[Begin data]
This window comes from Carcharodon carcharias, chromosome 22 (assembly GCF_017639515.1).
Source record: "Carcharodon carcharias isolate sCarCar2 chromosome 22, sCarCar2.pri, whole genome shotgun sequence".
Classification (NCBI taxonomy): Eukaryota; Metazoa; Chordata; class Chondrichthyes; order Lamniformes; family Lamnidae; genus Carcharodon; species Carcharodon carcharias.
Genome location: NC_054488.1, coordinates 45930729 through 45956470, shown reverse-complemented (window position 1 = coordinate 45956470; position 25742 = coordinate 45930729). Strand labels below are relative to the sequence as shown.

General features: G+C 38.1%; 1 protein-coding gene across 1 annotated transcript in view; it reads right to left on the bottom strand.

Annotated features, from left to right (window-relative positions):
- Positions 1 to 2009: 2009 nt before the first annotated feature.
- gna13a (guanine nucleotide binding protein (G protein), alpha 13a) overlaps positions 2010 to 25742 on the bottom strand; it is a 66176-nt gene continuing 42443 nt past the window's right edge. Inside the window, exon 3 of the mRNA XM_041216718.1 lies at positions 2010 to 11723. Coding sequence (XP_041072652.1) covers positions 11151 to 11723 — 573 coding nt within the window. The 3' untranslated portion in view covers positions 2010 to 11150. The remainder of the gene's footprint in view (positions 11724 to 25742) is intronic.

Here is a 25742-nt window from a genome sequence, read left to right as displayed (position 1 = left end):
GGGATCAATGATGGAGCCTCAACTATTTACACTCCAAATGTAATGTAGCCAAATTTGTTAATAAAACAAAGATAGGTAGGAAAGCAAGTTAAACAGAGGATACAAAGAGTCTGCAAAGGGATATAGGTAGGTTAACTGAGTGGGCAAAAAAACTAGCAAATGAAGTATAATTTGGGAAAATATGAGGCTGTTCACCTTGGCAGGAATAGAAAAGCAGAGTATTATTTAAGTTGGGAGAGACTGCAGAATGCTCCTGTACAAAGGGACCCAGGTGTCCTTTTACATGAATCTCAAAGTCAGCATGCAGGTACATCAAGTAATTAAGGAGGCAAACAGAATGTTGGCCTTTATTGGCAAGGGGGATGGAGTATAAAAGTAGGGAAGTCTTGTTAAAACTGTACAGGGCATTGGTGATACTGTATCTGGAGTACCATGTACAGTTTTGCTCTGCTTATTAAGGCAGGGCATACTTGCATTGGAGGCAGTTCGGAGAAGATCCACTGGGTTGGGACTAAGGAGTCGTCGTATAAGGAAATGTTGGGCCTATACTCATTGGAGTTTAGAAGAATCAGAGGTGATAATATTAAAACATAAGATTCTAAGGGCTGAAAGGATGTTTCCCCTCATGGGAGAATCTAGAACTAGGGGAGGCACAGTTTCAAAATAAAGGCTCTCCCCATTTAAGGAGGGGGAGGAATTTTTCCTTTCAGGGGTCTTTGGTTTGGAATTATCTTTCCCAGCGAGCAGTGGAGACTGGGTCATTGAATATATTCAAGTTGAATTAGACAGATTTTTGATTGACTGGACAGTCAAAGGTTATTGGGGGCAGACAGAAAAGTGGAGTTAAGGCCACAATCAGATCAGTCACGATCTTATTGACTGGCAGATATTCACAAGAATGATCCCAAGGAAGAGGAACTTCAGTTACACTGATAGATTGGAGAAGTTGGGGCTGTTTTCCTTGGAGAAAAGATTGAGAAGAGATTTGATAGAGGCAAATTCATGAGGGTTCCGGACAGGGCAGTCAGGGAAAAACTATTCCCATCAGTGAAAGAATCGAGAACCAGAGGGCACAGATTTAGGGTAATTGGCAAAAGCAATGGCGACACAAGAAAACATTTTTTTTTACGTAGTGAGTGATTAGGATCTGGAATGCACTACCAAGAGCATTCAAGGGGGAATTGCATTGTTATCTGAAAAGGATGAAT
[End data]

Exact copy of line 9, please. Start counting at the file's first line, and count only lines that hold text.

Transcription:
Here is a 25742-nt window from a genome sequence, read left to right as displayed (position 1 = left end):